[I]t’s pretty easy to be a medi­ev­al­ist — and I think it’s easier the earlier one goes … but we really are in ‘the past is a dif­fer­ent coun­try’ land. We don’t have to worry about identi­fy­ing with the people we study in the way Ross dis­cusses. We try to under­stand them and make them more under­stand­able to oth­ers, but that’s dif­fer­ent. Because Ross is wrong about this. In fact, I would argue that what he sees as being bet­ter insight is just a faster way to bad history.

Who’s right? I’ll don my weasel suit and say they both are, but you’re wel­come to dis­agree in the com­ment box below or on either of their sites.

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Archaeology Image Bank


I’ve been sat on this for a while and when the launch is finally announced I for­get to men­tion it.

as1_stonehenge.jpgThe HEA’s Archaeology Image Bank is now open. It will even­tu­ally be an extens­ive col­lec­tion of annot­ated images for use in teach­ing and research. My pho­tos should also be avail­able from Flickr under a CC BY-SA licence which is slightly more open than HEA’s terms. I have a few up there includ­ing this one of Stonehenge, which is lis­ted at num­ber three in the down­load chart. I’m not ask­ing people to down­load it the hi-res ver­sion purely to boost my ego. You should down­load it because it’s a use­ful photo. And then down­load a second copy tomor­row to boost my ego.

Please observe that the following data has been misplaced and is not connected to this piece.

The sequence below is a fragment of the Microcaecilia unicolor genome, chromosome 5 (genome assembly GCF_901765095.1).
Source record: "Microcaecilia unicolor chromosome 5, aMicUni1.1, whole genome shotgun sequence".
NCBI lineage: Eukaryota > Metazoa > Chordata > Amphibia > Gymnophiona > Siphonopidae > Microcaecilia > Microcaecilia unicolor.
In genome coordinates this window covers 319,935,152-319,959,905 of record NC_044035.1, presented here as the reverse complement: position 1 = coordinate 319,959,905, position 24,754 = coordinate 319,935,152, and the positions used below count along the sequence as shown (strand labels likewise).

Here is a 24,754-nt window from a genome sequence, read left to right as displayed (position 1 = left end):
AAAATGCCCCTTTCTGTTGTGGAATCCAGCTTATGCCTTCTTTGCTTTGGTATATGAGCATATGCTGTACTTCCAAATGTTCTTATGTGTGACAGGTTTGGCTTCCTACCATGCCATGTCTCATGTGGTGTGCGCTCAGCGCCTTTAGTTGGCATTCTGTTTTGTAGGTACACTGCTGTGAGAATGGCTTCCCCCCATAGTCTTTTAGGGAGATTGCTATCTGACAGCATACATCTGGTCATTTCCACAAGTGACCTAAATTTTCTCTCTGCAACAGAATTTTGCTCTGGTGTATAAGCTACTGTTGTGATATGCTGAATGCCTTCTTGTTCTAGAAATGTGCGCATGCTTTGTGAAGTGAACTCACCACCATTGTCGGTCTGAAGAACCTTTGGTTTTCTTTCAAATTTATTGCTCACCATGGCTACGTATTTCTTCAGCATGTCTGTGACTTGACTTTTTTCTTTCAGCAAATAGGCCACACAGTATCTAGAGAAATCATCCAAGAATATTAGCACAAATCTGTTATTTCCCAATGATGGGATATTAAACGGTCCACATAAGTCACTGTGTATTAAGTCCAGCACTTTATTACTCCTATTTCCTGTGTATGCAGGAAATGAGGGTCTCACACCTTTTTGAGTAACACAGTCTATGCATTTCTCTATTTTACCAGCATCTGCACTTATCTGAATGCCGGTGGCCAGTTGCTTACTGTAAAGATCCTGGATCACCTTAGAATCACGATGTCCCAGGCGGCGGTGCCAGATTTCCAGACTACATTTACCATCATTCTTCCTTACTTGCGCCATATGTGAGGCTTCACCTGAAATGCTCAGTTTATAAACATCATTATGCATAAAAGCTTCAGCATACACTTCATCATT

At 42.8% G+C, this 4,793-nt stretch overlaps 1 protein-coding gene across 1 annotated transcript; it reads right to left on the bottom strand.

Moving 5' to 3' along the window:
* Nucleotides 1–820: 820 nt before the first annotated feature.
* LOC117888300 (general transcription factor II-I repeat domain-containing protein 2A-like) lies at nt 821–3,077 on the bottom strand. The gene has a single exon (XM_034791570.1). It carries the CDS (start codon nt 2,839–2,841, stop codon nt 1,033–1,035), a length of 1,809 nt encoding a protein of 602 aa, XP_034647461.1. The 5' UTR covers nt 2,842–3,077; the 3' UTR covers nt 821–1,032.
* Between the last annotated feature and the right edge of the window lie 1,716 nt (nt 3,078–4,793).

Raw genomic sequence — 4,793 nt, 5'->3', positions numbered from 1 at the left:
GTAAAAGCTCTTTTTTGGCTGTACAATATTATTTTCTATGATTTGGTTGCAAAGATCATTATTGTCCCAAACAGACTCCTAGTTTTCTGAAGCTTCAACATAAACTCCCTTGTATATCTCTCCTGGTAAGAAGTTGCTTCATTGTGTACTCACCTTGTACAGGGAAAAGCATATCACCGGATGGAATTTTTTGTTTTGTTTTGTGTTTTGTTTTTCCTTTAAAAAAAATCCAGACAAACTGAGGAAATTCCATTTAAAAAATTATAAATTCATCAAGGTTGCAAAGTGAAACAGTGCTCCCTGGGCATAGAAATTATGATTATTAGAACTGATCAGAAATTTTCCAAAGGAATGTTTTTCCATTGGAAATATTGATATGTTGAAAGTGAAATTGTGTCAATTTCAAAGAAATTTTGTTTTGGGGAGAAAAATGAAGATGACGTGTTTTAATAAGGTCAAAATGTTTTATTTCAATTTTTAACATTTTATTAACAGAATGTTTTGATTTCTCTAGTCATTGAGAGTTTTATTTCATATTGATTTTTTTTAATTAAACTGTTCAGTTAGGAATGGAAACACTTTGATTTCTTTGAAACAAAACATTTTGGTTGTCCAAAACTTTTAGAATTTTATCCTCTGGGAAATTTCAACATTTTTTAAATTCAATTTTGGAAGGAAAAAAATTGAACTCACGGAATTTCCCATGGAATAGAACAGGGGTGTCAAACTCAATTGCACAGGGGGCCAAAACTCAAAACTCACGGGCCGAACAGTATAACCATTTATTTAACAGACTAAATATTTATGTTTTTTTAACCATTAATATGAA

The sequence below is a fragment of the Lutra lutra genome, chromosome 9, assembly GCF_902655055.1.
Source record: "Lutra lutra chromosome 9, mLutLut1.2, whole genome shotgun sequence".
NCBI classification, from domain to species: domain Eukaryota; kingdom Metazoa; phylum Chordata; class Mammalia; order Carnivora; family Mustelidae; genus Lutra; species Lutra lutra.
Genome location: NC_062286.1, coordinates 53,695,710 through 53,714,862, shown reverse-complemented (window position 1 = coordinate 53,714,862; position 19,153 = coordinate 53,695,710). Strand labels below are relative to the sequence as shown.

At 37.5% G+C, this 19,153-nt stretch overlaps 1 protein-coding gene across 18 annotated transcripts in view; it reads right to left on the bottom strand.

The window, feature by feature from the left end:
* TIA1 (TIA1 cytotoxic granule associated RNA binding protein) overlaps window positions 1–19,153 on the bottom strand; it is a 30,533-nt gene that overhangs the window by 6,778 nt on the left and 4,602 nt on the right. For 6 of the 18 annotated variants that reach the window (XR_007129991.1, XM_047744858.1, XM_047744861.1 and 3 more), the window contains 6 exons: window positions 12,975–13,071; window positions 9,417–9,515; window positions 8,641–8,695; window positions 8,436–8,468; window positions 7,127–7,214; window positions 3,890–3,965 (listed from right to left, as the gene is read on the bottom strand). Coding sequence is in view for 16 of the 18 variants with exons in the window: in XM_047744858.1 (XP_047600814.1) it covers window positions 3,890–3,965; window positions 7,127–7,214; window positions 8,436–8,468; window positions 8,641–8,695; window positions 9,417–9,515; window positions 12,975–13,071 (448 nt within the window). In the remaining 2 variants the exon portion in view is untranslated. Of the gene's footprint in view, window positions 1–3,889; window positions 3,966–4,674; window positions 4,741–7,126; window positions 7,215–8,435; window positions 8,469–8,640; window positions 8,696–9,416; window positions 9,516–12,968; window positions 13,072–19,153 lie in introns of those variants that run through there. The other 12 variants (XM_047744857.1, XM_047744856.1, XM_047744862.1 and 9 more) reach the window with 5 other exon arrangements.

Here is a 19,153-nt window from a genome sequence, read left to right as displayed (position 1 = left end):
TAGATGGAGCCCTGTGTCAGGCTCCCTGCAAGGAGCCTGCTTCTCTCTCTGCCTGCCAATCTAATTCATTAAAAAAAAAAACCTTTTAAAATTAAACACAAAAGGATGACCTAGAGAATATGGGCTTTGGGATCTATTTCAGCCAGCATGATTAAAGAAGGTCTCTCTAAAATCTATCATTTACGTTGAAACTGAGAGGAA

I appre­ci­ate the pho­tos could be used by unpleas­ant people, but the sort of people I wouldn’t want using the pho­tos are the sort of people who wouldn’t ask me or tell me about using them any­way. All a more strin­gent licence would do is deter people who might oth­er­wise do inter­est­ing and ima­gin­at­ive stuff with them. There is the loss of com­mer­ical gain, but I don’t think I’m los­ing a sub­stan­tial income by mak­ing the pho­tos usable for free. You may call it pess­im­istic, but I think real­istic is a bet­ter description.

Galileo: A Very Short Introduction by Stillman Drake


[Cross-posted to Revise & Dissent]

Galileo VSIBlackwells in Oxford has done some­thing which is either very good or very evil. They’ve put up a wall of Very Short Introductions, along with a 3 for 2 offer. They’re handy for some­thing to read on the train and con­sid­er­ably more sub­stan­tial and dur­able than a magazine which I can skim through in a half hour. I can forsee me spend­ing a lot of money. I’ve made an effort to limit myself to just three a week, so this week I bought Ancient Egyptian Myth, Russell and Galileo.

Galileo: A Very Short Introduction, isn’t a new book as such but an older book re-titled for the Very Short Introduction series. I tend to me more wary of these titles. Roman Britain was good for its time, but its time was 1984 and that VSI is a bit of a dis­ap­point­ment. This book by Stillman Drake, who I hadn’t heard of, was ori­gin­ally pub­lished in 1996 and hasn’t dated as far as I can tell. Given that I didn’t recog­nise the name of one of the major schol­ars on a pivotal event in the History of Science you should be able to work out I’m not exactly a reli­able source as to how dated it is.